The Student Voice of Forest Hills Central

Several differences between girls and boys sports lies in the matter of attention

For years, even decades, there has been constant debate over the matter of boys and girls sports. Controversy over the line that draws the distinction between the two has been a fire that ceases to burn out. 

The contrast between the two—whether it’s pay, reputation, attendance, support, credit, or opportunity—remains something prominent worldwide. It is obvious that equality lacks in the means of girls and boys sports.

While several things have changed since the beginning of sports, continuingly moving in a positive direction, there are still too many things that exist as unfair inequalities in the world of sports—most of the time with girls on the lower end of the scale.

One of the most debated issues among the topic of boys and girls sports is the pay gap between genders for the same sport. 

On average, women in the WNBA make a salary of $75,000 per season. The average NBA salary is $7.7 million per season. 

This is an extreme pay gap. We aren’t talking thousands, or even tens of thousands; we are talking millions of dollars of pay differences between the WNBA and the NBA. 

In my eyes, a sport is a sport. Boy or girl, if you have the skill to succeed to great extremes then you should be rewarded in the same way. Honestly, there are probably some WNBA players who could compete with some NBA players.

So, why the pay gap? Why the extreme inequality between the two sports?

The answer lies in another inequality between girls and boys sports: the attention which is brought to them. 

For years, the NBA has grown its business. It has created icons that are known around the world, players as aspirations for young kids. People know the names of the top guns in the NBA.

Meanwhile, the WNBA hasn’t had the same luck. It’s not often where you will hear a WNBA player’s name and recognize it simply because the attention of the mass public has not been focused on the league. Contrarily, most people could name at least three NBA players off the top of their heads.

The NBA gets more attention—much, much more attention due to this platform that has been built around men’s basketball. I would honestly argue that the NBA even gathers more attention per game than the WNBA gets in most of their overall season.

But with the way in which business now works, it is how the pay gap is determined; success in grabbing the public eye equals more revenue, and more revenue equals more pay.”

This includes more attention on the news, on ESPN, at actual games, and on TV. And in today’s world of business, more eyes means more money. Therefore, since the overall business of the NBA is more successful than the WNBA, the players get money—and, in this case, a lot more money.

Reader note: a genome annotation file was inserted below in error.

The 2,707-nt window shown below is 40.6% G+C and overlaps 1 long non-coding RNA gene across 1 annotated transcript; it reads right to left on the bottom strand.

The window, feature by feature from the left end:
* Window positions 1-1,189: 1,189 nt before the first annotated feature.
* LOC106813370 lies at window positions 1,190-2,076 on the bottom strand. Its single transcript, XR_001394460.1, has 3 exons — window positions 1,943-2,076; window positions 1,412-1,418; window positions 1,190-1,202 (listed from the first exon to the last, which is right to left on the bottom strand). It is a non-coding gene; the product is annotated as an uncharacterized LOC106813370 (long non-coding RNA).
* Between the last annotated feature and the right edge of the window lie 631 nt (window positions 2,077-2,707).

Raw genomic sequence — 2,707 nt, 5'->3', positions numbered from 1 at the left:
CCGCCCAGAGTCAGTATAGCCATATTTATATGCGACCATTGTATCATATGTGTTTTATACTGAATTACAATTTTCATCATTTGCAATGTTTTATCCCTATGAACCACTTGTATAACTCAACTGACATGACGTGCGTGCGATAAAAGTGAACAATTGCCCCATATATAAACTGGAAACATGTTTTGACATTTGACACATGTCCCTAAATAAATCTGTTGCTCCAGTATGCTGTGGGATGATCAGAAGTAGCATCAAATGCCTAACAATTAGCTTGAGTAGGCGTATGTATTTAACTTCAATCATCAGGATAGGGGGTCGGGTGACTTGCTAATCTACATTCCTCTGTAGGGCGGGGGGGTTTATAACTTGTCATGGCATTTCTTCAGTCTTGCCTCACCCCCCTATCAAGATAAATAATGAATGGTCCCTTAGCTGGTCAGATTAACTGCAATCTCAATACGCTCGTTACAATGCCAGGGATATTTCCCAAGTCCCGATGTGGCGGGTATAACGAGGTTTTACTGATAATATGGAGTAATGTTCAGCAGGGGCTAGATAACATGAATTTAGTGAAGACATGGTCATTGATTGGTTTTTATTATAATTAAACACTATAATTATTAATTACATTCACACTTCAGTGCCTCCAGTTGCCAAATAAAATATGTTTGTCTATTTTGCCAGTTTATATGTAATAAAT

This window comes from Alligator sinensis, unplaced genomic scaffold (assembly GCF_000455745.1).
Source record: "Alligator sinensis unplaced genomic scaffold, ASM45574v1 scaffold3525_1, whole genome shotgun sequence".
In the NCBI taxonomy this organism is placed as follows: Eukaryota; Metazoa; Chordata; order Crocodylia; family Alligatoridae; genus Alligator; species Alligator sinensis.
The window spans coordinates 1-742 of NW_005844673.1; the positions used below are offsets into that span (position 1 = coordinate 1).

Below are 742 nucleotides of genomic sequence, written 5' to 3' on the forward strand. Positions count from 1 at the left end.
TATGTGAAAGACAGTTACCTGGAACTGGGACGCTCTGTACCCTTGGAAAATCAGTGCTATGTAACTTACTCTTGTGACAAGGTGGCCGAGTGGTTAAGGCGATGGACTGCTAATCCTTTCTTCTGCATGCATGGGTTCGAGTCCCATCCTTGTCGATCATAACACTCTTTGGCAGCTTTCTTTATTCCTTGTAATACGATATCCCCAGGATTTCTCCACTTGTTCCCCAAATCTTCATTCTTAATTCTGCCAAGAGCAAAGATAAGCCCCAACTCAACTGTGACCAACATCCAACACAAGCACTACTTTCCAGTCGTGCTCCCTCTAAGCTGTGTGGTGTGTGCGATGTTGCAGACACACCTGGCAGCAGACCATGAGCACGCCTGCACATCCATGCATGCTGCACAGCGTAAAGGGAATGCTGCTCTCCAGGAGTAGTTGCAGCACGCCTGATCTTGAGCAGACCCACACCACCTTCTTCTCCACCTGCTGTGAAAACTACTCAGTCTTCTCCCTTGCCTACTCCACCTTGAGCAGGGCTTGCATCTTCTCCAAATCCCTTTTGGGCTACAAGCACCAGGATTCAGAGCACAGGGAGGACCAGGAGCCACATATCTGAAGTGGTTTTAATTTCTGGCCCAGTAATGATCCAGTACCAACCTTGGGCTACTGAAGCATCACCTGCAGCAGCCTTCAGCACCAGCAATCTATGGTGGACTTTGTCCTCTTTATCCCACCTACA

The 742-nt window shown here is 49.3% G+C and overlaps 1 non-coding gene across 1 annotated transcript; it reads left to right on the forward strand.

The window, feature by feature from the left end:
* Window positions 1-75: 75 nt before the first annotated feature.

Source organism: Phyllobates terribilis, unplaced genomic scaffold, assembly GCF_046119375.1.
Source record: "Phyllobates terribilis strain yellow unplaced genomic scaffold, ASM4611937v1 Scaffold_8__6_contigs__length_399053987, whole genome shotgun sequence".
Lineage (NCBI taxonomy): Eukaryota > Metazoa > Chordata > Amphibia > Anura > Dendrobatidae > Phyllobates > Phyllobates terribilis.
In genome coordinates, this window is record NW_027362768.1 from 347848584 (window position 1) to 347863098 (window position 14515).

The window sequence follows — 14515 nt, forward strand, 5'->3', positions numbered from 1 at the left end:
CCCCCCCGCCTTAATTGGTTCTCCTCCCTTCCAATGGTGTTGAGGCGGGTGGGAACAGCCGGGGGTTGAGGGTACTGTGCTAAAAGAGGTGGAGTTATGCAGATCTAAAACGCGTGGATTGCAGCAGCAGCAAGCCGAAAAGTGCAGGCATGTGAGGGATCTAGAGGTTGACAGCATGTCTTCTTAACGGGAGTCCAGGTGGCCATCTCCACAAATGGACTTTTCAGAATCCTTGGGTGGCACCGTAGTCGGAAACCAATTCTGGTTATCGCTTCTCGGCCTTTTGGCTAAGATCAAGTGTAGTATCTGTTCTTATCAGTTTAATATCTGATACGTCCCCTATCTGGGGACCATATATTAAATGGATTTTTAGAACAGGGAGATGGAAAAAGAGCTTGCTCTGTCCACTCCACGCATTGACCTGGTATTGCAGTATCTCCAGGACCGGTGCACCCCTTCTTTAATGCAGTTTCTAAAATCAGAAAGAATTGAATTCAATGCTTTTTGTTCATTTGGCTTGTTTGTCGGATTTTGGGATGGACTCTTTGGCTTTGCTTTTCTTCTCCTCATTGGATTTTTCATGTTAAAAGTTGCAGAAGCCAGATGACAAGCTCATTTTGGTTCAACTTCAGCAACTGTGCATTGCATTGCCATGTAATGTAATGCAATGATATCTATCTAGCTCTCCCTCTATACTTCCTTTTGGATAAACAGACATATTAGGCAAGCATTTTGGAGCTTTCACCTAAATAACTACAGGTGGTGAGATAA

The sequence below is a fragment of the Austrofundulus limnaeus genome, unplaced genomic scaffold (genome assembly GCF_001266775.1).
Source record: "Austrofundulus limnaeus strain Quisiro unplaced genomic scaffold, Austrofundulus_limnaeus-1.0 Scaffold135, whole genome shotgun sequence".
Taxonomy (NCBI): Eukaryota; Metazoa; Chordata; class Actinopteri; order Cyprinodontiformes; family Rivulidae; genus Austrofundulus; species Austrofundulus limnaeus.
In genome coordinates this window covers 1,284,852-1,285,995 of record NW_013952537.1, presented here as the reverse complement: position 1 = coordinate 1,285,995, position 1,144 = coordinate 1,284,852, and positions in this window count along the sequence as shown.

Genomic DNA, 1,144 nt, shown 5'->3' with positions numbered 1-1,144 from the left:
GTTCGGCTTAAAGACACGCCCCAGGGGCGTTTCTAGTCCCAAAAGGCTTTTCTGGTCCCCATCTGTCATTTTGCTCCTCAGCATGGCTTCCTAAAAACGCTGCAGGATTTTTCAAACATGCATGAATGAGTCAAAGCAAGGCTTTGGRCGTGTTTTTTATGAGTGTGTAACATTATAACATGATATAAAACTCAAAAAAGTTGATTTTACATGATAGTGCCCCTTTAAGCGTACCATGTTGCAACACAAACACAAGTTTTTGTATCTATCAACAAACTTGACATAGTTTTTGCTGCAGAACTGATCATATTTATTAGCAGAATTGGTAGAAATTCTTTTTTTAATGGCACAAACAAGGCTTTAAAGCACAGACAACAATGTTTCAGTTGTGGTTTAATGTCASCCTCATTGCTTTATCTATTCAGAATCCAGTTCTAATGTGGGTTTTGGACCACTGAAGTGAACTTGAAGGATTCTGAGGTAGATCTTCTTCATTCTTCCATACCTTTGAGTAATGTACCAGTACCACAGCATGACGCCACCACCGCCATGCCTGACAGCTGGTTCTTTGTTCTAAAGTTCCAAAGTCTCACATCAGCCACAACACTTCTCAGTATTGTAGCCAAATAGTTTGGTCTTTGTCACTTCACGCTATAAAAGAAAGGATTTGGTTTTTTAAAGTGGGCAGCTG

Is the way this all plays out, no pun intended, fair? Absolutely not. But with the way in which business now works, it is how the pay gap is determined; success in grabbing the public eye equals more revenue, and more revenue equals more pay. The big question is how do we fix this broken system of pay when it’s based off a business which is already woven into society?

On the other hand, this question of a broken system of pay can be skewed both ways. For example, a pay gap between the women’s US National Soccer team and men’s US National Soccer team also exists; however, the men fall on the bottom end of this gap.

The reasoning for this is the same as the reasoning for why the NBA men make more money than the WNBA women. The women’s US National Soccer team gathers more public attention, more people watch them and pay attention to the news that surrounds them—more people know who they are. 

Once again, if you asked someone who pays somewhat attention to sports, I guarantee they could name at least one player on the women’s National team, if not more. However, if asked to name a player on the men’s national team, even I would be in trouble, and I play soccer.

The US women’s National team is more known, people pay much more attention to them. And as I said before, with more recognition comes more revenue. The women bring in more money than the men do, so therefore they get paid more. 

While these gender inequalities exist in professional sports, they also exist in the hallways of FHC.

Football here, and honestly at every high school, is the sport that captures the most attention and gathers the greatest audience. There isn’t another sport which gathers nearly as many people; however, those which are closest tend to be other boys sports.

However, similar to how it goes in the professional world, attention between sports can alter between boys and girls.

Boys basketball at FHC is definitely the runner up to football when it comes to the greatest audience and most attention. While over several hundred people often attend a boys basketball game, only a fraction of this number attend girls basketball games.

On the other hand, when it comes to soccer in recent years, a lot more people will tend to show up at a girls soccer game versus a boys soccer game. 

So, where does the real inequality between girls and boys sports really lie? In most cases, the boys are on the advantage end of the scale, but there are times when girls find themselves at an advantage. There exists both underrecognized boys and girls sports as well—like dance team and wrestling—the opinion just depends on which under-recongition we give more argument or attention to.

In my eyes, it all comes down to the attention the sport receives. More recognition means more credibility, and more credibility means more respect towards the sport. 

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